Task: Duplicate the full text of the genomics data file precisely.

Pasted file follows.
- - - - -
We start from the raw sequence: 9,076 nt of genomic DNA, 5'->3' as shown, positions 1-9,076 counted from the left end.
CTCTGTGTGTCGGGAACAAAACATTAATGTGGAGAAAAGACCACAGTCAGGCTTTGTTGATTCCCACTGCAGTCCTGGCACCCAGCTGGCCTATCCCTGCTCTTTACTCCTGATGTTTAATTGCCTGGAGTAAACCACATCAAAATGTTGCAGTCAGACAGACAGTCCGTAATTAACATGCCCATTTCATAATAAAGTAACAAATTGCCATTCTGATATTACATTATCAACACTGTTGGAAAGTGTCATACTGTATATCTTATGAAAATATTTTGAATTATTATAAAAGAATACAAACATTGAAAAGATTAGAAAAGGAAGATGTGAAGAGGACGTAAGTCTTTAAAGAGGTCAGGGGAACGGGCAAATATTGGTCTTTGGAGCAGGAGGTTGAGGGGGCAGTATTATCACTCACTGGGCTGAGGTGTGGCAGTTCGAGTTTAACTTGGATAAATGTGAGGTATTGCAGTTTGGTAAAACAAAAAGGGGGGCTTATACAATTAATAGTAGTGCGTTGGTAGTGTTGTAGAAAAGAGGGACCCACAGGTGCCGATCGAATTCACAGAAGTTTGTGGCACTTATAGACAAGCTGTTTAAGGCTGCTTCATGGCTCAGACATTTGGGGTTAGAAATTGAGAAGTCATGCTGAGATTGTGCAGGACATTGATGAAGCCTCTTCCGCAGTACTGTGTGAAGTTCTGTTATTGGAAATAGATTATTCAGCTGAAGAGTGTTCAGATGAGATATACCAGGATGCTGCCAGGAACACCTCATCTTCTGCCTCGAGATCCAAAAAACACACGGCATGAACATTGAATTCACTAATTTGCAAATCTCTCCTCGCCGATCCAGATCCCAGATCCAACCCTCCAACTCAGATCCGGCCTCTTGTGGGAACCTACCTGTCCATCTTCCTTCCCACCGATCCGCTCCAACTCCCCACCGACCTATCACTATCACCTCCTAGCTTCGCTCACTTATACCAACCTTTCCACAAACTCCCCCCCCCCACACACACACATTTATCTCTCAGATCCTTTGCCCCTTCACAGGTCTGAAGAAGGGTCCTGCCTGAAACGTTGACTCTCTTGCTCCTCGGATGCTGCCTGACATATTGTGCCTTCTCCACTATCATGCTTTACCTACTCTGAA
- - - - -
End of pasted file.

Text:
We start from the raw sequence: 9,076 nt of genomic DNA, 5'->3' as shown, positions 1-9,076 counted from the left end.
CTCTGTGTGTCGGGAACAAAACATTAATGTGGAGAAAAGACCACAGTCAGGCTTTGTTGATTCCCACTGCAGTCCTGGCACCCAGCTGGCCTATCCCTGCTCTTTACTCCTGATGTTTAATTGCCTGGAGTAAACCACATCAAAATGTTGCAGTCAGACAGACAGTCCGTAATTAACATGCCCATTTCATAATAAAGTAACAAATTGCCATTCTGATATTACATTATCAACACTGTTGGAAAGTGTCATACTGTATATCTTATGAAAATATTTTGAATTATTATAAAAGAATACAAACATTGAAAAGATTAGAAAAGGAAGATGTGAAGAGGACGTAAGTCTTTAAAGAGGTCAGGGGAACGGGCAAATATTGGTCTTTGGAGCAGGAGGTTGAGGGGGCAGTATTATCACTCACTGGGCTGAGGTGTGGCAGTTCGAGTTTAACTTGGATAAATGTGAGGTATTGCAGTTTGGTAAAACAAAAAGGGGGGCTTATACAATTAATAGTAGTGCGTTGGTAGTGTTGTAGAAAAGAGGGACCCACAGGTGCCGATCGAATTCACAGAAGTTTGTGGCACTTATAGACAAGCTGTTTAAGGCTGCTTCATGGCTCAGACATTTGGGGTTAGAAATTGAGAAGTCATGCTGAGATTGTGCAGGACATTGATGAAGCCTCTTCCGCAGTACTGTGTGAAGTTCTGTTATTGGAAATAGATTATTCAGCTGAAGAGTGTTCAGATGAGATATACCAGGATGCTGCCAGGAACACCTCATCTTCTGCCTCGAGATCCAAAAAACACACGGCATGAACATTGAATTCACTAATTTGCAAATCTCTCCTCGCCGATCCAGATCCCAGATCCAACCCTCCAACTCAGATCCGGCCTCTTGTGGGAACCTACCTGTCCATCTTCCTTCCCACCGATCCGCTCCAACTCCCCACCGACCTATCACTATCACCTCCTAGCTTCGCTCACTTATACCAACCTTTCCACAAACTCCCCCCCCCCACACACACACATTTATCTCTCAGATCCTTTGCCCCTTCACAGGTCTGAAGAAGGGTCCTGCCTGAAACGTTGACTCTCTTGCTCCTCGGATGCTGCCTGACATATTGTGCCTTCTCCACTATCATGCTTTACCTACTCTGAA